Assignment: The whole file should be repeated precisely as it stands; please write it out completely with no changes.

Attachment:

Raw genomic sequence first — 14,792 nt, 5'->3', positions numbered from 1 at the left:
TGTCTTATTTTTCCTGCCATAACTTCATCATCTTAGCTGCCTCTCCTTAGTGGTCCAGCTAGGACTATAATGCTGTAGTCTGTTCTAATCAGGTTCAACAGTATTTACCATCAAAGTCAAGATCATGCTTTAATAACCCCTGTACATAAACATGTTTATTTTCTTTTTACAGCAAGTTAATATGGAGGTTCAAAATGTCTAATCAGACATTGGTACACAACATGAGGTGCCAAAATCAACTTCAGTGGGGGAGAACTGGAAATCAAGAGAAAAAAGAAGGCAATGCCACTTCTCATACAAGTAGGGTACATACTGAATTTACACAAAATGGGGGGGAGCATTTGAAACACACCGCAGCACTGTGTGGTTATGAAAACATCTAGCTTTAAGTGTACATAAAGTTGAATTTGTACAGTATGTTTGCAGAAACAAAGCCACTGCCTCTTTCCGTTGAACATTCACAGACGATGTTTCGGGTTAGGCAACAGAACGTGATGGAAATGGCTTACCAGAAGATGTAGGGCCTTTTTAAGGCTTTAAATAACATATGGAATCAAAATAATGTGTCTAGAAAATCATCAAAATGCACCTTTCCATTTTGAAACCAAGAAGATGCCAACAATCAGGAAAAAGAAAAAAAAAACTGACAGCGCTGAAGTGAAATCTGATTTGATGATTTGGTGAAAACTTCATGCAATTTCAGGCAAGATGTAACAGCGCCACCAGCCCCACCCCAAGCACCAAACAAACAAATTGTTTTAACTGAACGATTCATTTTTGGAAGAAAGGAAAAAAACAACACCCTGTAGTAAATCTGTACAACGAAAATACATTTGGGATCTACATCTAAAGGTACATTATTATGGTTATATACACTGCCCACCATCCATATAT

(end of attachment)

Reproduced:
Raw genomic sequence first — 14,792 nt, 5'->3', positions numbered from 1 at the left:
TGTCTTATTTTTCCTGCCATAACTTCATCATCTTAGCTGCCTCTCCTTAGTGGTCCAGCTAGGACTATAATGCTGTAGTCTGTTCTAATCAGGTTCAACAGTATTTACCATCAAAGTCAAGATCATGCTTTAATAACCCCTGTACATAAACATGTTTATTTTCTTTTTACAGCAAGTTAATATGGAGGTTCAAAATGTCTAATCAGACATTGGTACACAACATGAGGTGCCAAAATCAACTTCAGTGGGGGAGAACTGGAAATCAAGAGAAAAAAGAAGGCAATGCCACTTCTCATACAAGTAGGGTACATACTGAATTTACACAAAATGGGGGGGAGCATTTGAAACACACCGCAGCACTGTGTGGTTATGAAAACATCTAGCTTTAAGTGTACATAAAGTTGAATTTGTACAGTATGTTTGCAGAAACAAAGCCACTGCCTCTTTCCGTTGAACATTCACAGACGATGTTTCGGGTTAGGCAACAGAACGTGATGGAAATGGCTTACCAGAAGATGTAGGGCCTTTTTAAGGCTTTAAATAACATATGGAATCAAAATAATGTGTCTAGAAAATCATCAAAATGCACCTTTCCATTTTGAAACCAAGAAGATGCCAACAATCAGGAAAAAGAAAAAAAAAACTGACAGCGCTGAAGTGAAATCTGATTTGATGATTTGGTGAAAACTTCATGCAATTTCAGGCAAGATGTAACAGCGCCACCAGCCCCACCCCAAGCACCAAACAAACAAATTGTTTTAACTGAACGATTCATTTTTGGAAGAAAGGAAAAAAACAACACCCTGTAGTAAATCTGTACAACGAAAATACATTTGGGATCTACATCTAAAGGTACATTATTATGGTTATATACACTGCCCACCATCCATATAT